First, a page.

The notion that I feel in many ways like a foreigner in a strange land is unsettling and for as much as I truly enjoy being here, I don't belong to this place yet as I do my beloved south land. At times the realization that I'm two thousand miles from home and everything that ever fit me seamlessly up until last week makes me stand completely still, trying to decide if I need to cry over the death of 'normal' to get some of it out of my system, or if I just need to take those moments and close my eyes, breathe deeply, and then exhale. I seem to be doing that a lot lately, both deliberately and inadvertently. I never know from one minute to the next if this one is a regular minute of a really big one and it is a bit confusing. I'll get it figured out eventually.
In the meantime, I'm relying on my senses. I didn't know as a child how soothing being outside to play can really be. Since I've been here I've relearned that going out under the open sky and walking down a new path that could lead me anywhere and it will all be brand new and different until it becomes familiar is a lot like going out to play used to be. I get to smell the fresh cut grass and the redolent sweetness of the two story tall white oleander just on the other side of my living room window or the citrus trees that seem to be growing everywhere. Here in the foothills of South Mountain there are trees everywhere, and being so close to the foot of the mountain there is a near constant cool and gentle breeze, so the air is never really still and each tree's leaves and branches play a different sound against all of that rushing air. I can hear and feel the crunch of tiny desert rocks groaning beneath my shoes when I stray off the sidewalk and closer to the mountain that shares a boundary with my neighborhood, they're brick red and purple and jagged. Perhaps to the ants they're mountains themselves, but to me they're only the brittle, broken bone fragments of the mountain I now live next door to. Perhaps they're an offering of sorts, I haven't decided yet. I have hours to do that. Always, the hours.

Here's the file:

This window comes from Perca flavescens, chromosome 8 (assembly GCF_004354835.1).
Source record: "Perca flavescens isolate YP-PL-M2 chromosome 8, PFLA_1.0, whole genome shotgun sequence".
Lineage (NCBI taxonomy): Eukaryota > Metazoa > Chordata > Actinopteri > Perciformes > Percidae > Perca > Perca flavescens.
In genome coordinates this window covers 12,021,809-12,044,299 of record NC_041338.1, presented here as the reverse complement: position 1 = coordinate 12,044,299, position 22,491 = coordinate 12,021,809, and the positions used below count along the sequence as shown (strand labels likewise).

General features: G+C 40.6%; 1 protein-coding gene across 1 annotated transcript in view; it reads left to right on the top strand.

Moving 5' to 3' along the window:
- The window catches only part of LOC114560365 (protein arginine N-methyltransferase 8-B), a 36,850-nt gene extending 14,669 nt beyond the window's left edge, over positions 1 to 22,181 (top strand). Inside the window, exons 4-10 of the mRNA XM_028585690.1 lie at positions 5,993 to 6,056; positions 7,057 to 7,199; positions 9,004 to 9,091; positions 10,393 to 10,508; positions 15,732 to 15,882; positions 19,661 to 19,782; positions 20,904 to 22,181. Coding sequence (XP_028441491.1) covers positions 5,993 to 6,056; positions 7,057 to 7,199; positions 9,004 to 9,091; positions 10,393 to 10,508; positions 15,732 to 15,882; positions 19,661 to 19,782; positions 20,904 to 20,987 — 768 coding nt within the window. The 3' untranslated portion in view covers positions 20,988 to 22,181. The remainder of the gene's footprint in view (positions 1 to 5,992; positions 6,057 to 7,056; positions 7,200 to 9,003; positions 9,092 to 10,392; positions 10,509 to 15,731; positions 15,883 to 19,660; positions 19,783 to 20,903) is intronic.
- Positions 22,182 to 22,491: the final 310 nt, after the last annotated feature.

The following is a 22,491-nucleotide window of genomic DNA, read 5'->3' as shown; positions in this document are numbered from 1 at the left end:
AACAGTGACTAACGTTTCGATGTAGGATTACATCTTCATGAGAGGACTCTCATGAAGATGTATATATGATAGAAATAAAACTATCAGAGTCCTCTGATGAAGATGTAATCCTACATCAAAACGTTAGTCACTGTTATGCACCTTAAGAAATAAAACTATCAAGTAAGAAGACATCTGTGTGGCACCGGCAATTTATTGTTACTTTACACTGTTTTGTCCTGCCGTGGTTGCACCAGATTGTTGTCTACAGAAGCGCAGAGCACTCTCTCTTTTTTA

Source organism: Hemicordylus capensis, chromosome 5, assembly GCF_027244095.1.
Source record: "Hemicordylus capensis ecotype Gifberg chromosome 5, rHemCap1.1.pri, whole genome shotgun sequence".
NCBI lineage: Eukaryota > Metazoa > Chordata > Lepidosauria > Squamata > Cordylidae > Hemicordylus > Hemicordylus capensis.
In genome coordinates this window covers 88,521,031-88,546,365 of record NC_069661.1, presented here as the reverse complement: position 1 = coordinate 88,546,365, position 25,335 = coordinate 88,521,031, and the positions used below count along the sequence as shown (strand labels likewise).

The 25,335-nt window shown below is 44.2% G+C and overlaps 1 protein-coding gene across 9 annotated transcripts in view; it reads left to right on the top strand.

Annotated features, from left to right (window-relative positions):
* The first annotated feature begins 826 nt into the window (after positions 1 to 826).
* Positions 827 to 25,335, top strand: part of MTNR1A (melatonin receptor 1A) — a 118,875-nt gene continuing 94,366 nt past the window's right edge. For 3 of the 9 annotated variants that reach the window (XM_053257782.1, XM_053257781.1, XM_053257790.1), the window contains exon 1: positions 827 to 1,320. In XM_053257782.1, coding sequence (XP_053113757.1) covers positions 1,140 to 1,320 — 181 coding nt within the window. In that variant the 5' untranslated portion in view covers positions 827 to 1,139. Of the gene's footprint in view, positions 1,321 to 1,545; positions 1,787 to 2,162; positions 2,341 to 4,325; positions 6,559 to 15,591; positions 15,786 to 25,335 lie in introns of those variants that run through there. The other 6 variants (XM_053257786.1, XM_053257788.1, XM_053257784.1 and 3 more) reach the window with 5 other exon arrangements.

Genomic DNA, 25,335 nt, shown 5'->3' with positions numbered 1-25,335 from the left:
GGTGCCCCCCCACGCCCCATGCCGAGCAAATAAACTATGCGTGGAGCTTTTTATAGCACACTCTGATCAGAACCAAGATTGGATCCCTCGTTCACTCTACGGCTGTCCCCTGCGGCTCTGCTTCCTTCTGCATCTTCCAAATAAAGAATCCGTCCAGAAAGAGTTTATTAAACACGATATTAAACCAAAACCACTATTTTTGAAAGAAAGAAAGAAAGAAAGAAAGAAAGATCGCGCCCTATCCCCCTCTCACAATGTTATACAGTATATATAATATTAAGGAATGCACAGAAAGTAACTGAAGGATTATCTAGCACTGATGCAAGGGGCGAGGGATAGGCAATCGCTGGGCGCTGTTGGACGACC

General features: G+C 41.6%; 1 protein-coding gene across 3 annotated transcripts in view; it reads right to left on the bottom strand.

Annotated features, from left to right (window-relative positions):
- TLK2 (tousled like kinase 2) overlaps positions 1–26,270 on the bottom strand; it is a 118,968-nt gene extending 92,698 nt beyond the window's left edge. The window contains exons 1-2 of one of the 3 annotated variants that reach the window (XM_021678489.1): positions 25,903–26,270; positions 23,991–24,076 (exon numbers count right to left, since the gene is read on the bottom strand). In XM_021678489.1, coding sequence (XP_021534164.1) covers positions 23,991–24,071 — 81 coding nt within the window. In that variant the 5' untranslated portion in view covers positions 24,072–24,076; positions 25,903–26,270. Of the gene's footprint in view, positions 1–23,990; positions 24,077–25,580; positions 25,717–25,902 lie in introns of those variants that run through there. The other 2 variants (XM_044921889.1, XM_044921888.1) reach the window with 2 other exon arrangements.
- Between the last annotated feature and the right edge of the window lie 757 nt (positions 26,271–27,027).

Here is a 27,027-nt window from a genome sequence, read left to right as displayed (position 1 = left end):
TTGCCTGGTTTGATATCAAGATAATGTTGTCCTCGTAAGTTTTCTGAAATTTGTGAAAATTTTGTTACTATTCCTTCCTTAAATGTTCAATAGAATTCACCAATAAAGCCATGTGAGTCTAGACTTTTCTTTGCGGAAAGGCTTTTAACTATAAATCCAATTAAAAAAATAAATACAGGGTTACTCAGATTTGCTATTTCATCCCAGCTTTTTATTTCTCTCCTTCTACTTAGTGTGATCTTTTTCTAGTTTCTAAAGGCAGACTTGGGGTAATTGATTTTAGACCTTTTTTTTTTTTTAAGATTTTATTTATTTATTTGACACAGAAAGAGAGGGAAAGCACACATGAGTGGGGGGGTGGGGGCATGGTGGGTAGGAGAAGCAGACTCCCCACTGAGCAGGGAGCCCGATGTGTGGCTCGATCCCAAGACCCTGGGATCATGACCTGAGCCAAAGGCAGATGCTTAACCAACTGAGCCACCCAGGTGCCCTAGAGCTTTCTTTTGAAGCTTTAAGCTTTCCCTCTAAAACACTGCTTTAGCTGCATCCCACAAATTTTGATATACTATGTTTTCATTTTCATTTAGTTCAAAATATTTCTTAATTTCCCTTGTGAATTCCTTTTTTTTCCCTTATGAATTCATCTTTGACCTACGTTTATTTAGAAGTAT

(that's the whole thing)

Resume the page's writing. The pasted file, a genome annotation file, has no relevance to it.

Yesterday on my walk through the neighborhood I stopped and touched the flesh of a giant saguaro cactus, the tall, mammoth, tree sized ones you think of when images of the desert southwest come to mind. I was walking past it and admiring how graceful it managed to stand on the roadside and it occurred to me that I had never really touched one before, so I did. I carefully ran my fingertips along the spines jutting out like two inch long needles, pushing against them at the point and letting them snap back into the airspace they claimed. I pressed my fingers gently where the ribs of the cactus' trunk meet and join, and was surprised to discover that it didn't feel as soft as I imagined it would. It felt rather like a ripe watermelon that yields to pressure and was just as smooth. It made me smile.
Already I miss the rain from back home, but I'm so glad it's not cold here.
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